It looks very much like the shooting of four Marines at the Navy Marine Corps Reserve Center in Chattanooga, Tennessee on July 16 was motivated by radical Islam. The shooter, Mohammod Yousef Abdulazeez, reportedly posted on his short-lived blog on Islam two posts referring to preparing for death through Islam. He praised the Sahaba (the followers of Muhammed) for waging jihad. (The blog has since been taken down.)

A Tweet associated with ISIS appeared to some to point to a connection with the Syrian/Iraqi jihadist army, and several news outlets ran with the connection before it became evident that the Tweet had actually been posted three hours after the shooting. There is presently no evidence of any direct link between Abulazeez and ISIS. Undoubtedly, ISIS would love to claim credit; they are very, very good at information operations. It would only build their legend further.

But that is the nature of modern, open-source warfare. There might be a connection, there might not. Converging methods and interests. It may be discovered (though it will probably always be a matter of guesswork, as Abdulazeez is dead) that he was, in fact, inspired to conduct the attack by way of ISIS propaganda. But there doesn’t have to be a direct chain of command, and there probably isn’t. All that is needed is motivation and means. And the reality of modern globalization means that there is no shortage of motivation.

There are those who are saying that this is another reason why ISIS has to be destroyed. I’m not objecting to the head-choppers getting slaughtered wholesale. But it won’t end the problem. It’s far, far too late for that.

Even if ISIS disappeared tomorrow, it is by no means the only jihadist organization out there. They are not the first, and they won’t be the last.  ISIS may have eclipsed al-Qaeda (at least in the Western imagination) for power and savagery, but AQ is still out there. So is Hezbollah. Tomorrow there will probably be a new group that wasn’t happy with how hardcore the last one was. Jihad, like many ideologies, is a hydra. Destroy one group, two more crop up in its place. The more you try to find the one HVT whose death or capture will bring down the whole monster, the more decentralized the foe becomes.

And apart from the organized terrorist groups, there are small groups or singletons who become “inspired” by the religious hate of a radical mullah or imam, or simply by the propaganda videos that have swamped the Internet for the last decade and a half. How is that going to be fixed? Ban Islam? Religions tend to become more entrenched when persecuted. Censor the Internet? Welcome to the Deep Web, where you can find all sorts of illegal stuff, up to and including classified ads for assassinations. There is no practical way, in the modern world (or during any period, for that matter), to prevent every violent incident. Can’t be done.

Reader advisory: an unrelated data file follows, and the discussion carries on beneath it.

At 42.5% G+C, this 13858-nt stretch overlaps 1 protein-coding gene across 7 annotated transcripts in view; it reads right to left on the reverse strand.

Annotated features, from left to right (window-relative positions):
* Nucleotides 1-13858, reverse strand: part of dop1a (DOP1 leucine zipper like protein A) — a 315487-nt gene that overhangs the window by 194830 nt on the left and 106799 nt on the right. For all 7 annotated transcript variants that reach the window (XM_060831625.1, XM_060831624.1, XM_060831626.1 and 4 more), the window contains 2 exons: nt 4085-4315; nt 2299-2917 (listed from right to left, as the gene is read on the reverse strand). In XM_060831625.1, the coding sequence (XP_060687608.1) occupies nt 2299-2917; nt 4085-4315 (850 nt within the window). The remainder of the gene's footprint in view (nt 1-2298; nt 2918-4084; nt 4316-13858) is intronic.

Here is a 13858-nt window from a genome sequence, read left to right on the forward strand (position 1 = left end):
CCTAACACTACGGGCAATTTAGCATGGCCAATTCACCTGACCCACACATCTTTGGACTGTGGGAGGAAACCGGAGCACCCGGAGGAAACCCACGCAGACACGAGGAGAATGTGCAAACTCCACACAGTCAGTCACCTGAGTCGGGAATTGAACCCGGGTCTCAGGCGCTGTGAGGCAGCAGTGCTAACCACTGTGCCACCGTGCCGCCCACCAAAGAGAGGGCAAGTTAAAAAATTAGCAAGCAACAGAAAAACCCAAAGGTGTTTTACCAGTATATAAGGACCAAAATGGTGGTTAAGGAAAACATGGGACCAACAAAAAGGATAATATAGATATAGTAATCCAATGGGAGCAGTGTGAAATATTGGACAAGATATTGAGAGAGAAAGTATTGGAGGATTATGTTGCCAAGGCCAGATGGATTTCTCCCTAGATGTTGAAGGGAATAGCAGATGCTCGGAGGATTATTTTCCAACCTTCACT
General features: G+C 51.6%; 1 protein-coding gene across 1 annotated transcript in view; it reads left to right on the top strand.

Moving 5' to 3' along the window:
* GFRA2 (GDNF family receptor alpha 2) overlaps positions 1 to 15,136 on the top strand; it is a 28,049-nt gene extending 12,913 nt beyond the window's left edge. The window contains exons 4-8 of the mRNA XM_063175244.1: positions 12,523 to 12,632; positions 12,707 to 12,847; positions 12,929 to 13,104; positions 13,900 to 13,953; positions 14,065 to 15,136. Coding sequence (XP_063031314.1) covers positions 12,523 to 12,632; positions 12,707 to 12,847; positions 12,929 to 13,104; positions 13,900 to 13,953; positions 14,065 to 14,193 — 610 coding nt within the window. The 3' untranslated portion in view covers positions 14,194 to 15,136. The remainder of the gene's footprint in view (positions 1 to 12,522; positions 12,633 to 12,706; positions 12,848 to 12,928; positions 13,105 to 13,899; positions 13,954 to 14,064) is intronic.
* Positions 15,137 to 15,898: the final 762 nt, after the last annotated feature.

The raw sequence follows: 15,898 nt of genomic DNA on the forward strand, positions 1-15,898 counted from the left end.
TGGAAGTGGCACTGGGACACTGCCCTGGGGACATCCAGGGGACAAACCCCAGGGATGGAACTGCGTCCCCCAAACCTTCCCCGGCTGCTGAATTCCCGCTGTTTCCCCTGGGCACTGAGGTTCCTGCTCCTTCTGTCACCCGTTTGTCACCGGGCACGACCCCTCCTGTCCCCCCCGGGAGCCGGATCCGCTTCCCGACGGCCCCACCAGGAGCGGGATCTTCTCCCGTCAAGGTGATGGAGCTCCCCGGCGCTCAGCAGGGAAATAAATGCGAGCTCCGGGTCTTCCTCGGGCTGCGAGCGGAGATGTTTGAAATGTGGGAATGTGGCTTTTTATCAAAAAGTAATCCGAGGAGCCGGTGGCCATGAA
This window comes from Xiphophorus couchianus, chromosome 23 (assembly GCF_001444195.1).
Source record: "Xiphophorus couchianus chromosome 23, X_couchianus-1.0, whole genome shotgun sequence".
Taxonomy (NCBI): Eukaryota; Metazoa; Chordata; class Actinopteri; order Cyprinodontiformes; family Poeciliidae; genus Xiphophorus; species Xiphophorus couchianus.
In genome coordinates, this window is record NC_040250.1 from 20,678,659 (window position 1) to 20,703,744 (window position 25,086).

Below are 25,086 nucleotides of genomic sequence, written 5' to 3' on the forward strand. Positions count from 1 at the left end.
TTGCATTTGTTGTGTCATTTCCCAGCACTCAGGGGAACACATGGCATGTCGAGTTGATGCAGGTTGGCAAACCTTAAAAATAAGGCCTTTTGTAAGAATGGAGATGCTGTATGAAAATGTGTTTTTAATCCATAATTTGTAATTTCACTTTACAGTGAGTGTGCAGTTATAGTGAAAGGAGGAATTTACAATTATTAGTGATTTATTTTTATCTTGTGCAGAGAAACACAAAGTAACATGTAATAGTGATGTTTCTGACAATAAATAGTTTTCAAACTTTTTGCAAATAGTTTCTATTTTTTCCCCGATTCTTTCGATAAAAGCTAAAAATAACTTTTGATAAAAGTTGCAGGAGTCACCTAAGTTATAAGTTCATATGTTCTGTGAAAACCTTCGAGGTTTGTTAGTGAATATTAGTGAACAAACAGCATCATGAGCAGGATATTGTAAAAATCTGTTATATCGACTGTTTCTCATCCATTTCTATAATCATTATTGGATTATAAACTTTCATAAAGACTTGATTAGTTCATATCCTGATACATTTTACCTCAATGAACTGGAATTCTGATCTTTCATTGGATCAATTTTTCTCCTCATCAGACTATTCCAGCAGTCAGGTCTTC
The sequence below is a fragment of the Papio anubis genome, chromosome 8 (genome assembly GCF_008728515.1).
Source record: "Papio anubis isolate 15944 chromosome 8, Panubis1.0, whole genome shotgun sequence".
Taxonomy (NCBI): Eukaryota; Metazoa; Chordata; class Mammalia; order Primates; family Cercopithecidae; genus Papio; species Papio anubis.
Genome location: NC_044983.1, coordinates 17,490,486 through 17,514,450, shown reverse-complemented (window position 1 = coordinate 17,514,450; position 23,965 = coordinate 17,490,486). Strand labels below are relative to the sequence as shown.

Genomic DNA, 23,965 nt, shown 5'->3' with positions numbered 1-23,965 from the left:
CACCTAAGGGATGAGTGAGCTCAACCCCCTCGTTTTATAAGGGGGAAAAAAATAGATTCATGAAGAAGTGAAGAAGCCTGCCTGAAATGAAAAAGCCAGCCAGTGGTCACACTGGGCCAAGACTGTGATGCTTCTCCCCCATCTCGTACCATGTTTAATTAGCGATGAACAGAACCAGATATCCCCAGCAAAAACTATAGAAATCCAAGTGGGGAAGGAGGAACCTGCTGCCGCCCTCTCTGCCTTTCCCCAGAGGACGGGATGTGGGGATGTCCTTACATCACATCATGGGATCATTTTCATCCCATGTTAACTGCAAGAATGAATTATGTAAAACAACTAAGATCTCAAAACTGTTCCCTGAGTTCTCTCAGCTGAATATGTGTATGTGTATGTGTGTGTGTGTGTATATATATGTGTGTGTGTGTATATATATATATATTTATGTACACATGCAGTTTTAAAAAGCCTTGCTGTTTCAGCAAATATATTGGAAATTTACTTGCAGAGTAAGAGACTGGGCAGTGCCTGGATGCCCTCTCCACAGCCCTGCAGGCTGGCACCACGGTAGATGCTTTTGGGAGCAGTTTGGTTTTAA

It can even be argued that in trying to do so, the target society actually becomes more vulnerable. Take a look at this photo from CNN:

150716130834-bullet-holes-photo-chattanooga-shooting-lv-00000000-large-169

What’s that on the door, framed by bullet holes? It’s a “No Firearms” sign. That did a whole lot of good, didn’t it?

There is a saying that cropped up a little over a decade ago, in Iraq. “America is not at war. The Marine Corps is at war. America is at the mall.” While that saying can easily be twisted into a spectacular display of self-righteousness and entitlement, like most such platitudes it contains a grain of truth. As a society, we have relied on centralization and specialization to foist off responsibility on others. It is law enforcement’s job to protect us. But law enforcement can’t be everywhere. The defenders have to be lucky all the time. The bad guys only have to be lucky once.

The solution to fighting a decentralized enemy is not to tighten up the centralized controls. In John Robb’s words from “Brave New War,” the more monolithic and centralized an organization or society is, the more brittle it is. The slower the reaction time becomes. Unarmed civilians (or military in garrison) become defenseless targets.

While some of this piece may come across as being in the vein of the far left’s platitudes to the effect of “just get used to it, like Europe has” concerning terrorism shortly after 9/11, such is not the case. Yes, we have to come to terms with the fact that violence, whether criminal or ideological (or both) can occur at any time or any place. As a society, we have to become more resilient. This means that ordinary citizens will have to step up and take more responsibility for the defense of their homes and communities.

Yes, I said “responsibility.” Too often, everything is couched in terms of “rights,” including the “right of self-defense.” I’m not denying that any such right exists; in fact, I emphatically believe that it does. But if a society is to endure, there has to be a balance of rights and responsibilities, and particularly in an age of open-source warfare, the responsibility of defense falls on everyone.

Featured image courtesy ABC

If you enjoyed this article, please consider supporting our Veteran Editorial by becoming a SOFREP subscriber. Click here to get 3 months of full ad-free access for only $1 $29.97.